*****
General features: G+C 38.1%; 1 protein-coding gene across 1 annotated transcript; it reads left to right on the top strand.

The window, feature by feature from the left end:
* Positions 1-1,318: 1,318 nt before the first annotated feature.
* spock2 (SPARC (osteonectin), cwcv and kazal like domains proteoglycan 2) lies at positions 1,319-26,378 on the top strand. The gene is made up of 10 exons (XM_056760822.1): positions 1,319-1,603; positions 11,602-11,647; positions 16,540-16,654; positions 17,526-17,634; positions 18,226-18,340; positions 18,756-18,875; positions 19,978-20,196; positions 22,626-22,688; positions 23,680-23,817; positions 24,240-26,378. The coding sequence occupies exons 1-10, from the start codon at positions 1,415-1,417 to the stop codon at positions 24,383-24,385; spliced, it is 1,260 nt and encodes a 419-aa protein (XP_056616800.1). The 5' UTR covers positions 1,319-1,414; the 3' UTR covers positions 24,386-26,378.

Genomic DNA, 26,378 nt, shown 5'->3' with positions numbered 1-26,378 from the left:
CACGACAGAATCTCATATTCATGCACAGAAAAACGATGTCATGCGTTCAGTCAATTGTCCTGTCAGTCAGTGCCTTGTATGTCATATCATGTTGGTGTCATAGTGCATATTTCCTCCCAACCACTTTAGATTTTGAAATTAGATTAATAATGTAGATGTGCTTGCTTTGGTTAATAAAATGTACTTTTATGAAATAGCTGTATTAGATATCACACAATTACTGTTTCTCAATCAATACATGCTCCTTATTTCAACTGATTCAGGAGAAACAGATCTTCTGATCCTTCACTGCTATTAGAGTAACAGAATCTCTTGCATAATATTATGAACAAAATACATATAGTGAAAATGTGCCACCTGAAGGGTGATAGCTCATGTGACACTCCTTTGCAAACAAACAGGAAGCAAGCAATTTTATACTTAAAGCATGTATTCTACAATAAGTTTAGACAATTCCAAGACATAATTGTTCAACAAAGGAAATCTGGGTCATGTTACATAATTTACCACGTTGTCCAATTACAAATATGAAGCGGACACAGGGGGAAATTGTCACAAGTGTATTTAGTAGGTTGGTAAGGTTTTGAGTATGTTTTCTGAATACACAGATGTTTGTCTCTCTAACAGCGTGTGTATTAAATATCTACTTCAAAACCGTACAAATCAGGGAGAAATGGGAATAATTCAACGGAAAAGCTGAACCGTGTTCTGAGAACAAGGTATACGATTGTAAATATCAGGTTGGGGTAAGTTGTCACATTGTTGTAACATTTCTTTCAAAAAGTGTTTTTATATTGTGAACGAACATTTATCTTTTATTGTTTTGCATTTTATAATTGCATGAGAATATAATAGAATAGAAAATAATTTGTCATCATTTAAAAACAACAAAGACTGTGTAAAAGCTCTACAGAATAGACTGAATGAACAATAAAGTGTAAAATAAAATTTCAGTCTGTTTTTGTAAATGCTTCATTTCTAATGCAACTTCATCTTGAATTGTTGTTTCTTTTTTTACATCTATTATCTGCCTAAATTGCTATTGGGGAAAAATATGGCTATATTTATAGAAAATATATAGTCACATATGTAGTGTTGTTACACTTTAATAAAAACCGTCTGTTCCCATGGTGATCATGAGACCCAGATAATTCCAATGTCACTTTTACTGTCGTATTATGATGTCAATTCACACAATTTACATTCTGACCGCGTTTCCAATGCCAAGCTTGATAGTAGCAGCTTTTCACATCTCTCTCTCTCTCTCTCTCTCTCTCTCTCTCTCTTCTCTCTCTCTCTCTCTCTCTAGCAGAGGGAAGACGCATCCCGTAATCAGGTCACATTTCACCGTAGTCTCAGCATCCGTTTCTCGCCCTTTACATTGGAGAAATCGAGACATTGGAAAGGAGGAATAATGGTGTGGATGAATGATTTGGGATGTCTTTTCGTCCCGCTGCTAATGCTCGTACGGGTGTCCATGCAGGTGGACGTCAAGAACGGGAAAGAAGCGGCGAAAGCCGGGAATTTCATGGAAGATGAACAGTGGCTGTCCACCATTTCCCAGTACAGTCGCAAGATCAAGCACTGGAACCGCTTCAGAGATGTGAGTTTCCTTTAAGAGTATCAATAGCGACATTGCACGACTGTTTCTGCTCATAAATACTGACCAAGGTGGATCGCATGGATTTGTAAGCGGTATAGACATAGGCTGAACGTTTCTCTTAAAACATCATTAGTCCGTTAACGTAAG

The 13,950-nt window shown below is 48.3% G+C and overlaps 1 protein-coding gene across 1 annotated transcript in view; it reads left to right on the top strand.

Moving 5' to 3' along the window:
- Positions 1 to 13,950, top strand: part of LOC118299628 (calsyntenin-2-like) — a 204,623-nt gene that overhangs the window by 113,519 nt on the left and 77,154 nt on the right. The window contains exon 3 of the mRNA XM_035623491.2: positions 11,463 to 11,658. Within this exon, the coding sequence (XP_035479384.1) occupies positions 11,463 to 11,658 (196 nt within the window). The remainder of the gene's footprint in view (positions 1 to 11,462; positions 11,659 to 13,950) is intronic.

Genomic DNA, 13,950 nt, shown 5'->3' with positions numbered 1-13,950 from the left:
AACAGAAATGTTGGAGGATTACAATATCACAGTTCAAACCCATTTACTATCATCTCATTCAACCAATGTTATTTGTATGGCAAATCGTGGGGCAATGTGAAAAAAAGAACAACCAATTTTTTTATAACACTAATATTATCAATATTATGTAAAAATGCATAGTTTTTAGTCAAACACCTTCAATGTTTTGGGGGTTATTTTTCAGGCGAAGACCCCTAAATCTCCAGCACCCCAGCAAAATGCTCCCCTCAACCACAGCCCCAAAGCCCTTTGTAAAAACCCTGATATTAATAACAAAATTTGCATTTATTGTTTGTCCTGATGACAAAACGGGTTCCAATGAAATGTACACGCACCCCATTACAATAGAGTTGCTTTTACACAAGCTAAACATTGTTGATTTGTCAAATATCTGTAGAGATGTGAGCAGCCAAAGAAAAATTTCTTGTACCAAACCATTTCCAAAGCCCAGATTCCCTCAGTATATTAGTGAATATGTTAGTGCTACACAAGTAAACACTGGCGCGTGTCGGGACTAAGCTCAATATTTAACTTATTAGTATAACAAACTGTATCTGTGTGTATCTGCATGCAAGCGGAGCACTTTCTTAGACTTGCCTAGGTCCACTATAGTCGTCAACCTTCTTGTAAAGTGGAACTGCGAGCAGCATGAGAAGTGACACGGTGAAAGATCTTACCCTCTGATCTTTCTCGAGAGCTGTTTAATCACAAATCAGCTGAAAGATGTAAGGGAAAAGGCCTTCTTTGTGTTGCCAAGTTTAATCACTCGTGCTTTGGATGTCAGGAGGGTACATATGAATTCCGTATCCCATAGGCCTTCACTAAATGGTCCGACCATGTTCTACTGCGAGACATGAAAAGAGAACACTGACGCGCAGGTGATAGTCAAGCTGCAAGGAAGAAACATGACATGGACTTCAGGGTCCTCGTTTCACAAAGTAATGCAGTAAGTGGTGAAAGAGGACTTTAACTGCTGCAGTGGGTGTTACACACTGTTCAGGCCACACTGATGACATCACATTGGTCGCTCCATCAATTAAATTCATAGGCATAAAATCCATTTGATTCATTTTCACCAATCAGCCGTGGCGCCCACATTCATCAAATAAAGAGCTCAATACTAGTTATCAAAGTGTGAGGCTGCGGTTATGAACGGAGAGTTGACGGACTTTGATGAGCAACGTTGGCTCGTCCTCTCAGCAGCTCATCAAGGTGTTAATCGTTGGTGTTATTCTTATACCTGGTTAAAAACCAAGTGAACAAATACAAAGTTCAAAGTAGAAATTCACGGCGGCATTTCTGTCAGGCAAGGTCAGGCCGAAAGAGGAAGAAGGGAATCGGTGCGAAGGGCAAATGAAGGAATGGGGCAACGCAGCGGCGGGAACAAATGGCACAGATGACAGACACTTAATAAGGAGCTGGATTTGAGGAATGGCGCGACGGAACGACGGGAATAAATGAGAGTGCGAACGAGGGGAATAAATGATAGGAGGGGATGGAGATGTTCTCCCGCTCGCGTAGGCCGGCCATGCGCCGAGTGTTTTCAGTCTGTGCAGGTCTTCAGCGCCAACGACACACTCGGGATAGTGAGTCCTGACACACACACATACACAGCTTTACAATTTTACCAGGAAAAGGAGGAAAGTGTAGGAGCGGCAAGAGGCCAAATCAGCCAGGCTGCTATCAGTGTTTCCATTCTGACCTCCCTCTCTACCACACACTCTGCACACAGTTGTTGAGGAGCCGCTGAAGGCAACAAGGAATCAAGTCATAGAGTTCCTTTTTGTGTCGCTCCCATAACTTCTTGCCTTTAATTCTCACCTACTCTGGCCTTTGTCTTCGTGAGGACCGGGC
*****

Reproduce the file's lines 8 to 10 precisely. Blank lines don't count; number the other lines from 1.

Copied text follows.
Moving 5' to 3' along the window:
- Positions 1 to 13,950, top strand: part of LOC118299628 (calsyntenin-2-like) — a 204,623-nt gene that overhangs the window by 113,519 nt on the left and 77,154 nt on the right. The window contains exon 3 of the mRNA XM_035623491.2: positions 11,463 to 11,658. Within this exon, the coding sequence (XP_035479384.1) occupies positions 11,463 to 11,658 (196 nt within the window). The remainder of the gene's footprint in view (positions 1 to 11,462; positions 11,659 to 13,950) is intronic.

Genomic DNA, 13,950 nt, shown 5'->3' with positions numbered 1-13,950 from the left: